Songs of Eretz Poetry Review is pleased to present “Spillway” by Pat Anthony. Anthony lives in the rural Midwest where she finds inspiration in the rugged furrows of the soil and in the faces of the men and women working it. An observer of and warrior for nature and the environment, she uses the land as a lens, and her poems are most often responses to events around her.
Anthony is the former poetry editor of Potpourri (no longer in print), holds an MA in Humanities Literature from California State University, and was a teacher of English, Spanish, and Special Education until her recent retirement. She has works published or forthcoming in Cholla Needles, Fourth & Sycamore, San Pedro River Review, Snakeskin, and Open Minds Quarterly, among others. Visit her blog at middlecreekcurrents.com.
From the crumbling stone bridge
the boy in red drops a broken silver
sardine from an invisible line and waits
counts perhaps to ten and then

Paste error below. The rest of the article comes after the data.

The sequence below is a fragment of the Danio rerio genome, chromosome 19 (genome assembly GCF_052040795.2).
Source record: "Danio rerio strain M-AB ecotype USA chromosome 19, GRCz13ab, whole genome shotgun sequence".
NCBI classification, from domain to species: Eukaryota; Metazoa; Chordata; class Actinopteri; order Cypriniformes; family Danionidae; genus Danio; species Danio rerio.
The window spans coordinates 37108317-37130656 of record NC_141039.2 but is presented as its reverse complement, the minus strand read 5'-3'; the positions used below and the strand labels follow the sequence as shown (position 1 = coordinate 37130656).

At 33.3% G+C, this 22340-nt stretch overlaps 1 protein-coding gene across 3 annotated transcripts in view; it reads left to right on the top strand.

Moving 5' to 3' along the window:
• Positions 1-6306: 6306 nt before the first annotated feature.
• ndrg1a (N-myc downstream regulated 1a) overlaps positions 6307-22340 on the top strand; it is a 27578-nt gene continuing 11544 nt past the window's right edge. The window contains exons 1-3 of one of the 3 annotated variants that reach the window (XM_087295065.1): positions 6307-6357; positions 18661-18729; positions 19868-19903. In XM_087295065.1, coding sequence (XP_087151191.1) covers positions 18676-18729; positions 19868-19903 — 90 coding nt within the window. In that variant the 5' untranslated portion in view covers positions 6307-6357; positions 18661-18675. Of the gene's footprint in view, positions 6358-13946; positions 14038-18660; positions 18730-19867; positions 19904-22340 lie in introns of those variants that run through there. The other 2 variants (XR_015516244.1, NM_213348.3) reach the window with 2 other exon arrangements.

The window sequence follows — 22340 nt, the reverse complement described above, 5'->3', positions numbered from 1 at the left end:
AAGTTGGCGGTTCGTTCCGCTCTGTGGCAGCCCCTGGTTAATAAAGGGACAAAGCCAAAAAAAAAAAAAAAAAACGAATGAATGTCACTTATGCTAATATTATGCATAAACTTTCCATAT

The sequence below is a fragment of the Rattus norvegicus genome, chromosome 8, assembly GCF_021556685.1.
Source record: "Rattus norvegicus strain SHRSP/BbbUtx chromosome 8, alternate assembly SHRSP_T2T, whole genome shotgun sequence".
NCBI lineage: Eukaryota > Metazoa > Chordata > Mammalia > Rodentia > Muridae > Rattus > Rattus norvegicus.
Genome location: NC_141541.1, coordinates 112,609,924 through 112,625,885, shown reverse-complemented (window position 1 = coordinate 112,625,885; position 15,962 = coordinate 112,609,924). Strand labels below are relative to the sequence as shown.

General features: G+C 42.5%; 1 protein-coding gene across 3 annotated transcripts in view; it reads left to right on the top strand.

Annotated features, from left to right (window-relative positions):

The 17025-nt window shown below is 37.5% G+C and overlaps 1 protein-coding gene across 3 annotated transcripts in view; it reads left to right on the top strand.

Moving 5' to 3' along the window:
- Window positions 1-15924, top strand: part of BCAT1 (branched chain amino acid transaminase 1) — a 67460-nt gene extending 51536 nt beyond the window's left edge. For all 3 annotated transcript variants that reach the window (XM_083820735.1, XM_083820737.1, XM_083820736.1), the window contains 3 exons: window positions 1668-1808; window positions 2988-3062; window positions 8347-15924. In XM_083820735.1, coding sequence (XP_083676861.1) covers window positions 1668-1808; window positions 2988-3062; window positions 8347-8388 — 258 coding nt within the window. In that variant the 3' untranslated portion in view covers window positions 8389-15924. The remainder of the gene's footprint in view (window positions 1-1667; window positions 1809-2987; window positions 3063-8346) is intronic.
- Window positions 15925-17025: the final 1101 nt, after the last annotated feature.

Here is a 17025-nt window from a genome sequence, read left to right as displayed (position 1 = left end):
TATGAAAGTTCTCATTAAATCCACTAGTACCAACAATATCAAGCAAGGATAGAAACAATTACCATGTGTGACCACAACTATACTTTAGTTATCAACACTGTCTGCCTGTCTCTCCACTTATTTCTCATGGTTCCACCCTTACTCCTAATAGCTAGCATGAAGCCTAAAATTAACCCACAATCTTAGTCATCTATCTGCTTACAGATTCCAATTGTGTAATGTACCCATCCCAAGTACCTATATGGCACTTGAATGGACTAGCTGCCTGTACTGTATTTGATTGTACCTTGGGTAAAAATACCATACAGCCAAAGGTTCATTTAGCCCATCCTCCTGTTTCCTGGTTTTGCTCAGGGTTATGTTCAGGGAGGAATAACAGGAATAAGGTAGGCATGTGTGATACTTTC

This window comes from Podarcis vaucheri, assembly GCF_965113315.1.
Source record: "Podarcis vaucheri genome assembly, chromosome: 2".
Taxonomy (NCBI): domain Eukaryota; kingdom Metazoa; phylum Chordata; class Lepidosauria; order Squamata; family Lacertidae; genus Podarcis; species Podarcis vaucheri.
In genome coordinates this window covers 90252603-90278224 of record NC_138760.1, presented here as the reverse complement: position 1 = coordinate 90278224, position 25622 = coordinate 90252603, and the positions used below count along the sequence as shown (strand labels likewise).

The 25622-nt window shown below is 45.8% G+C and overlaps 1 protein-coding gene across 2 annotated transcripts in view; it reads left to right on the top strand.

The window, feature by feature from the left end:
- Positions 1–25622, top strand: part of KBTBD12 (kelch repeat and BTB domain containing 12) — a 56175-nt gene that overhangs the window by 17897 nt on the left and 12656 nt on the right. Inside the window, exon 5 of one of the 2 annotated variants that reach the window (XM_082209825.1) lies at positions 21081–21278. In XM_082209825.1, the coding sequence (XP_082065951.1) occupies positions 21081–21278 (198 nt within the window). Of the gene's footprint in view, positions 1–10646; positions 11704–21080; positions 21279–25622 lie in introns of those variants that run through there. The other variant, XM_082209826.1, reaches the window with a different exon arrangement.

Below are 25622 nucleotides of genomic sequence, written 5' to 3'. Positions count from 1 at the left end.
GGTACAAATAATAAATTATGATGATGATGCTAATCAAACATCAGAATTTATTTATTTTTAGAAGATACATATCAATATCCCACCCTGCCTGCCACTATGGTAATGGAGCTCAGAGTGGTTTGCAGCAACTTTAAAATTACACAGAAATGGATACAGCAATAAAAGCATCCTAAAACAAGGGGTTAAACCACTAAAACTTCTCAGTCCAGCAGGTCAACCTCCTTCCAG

with only an angler’s patience draws
up the bait concealed within black
crayfish writhing in his fingers as he
tosses it to join others in the cracked
ice cream bucket beside the Coleman.
Poet’s Notes: This particular poem is like an old Kodak snapshot, the 4 x 4 with wavy edges, the black and white of it. I like to develop the moment so that it reappears in poetry, the starkness its own statement, without interpretation. Sometimes the poems are shot with the panoramic lens; this one, however, was "taken" just over the rail of the old stone Creamery Bridge on the north edge of town. I was struck by the boy's attention to task as the water roiled around him.
Editor’s Note: This one reads like an old-school Imagist poem--nice, crisp imagery formed with a minimum of words.
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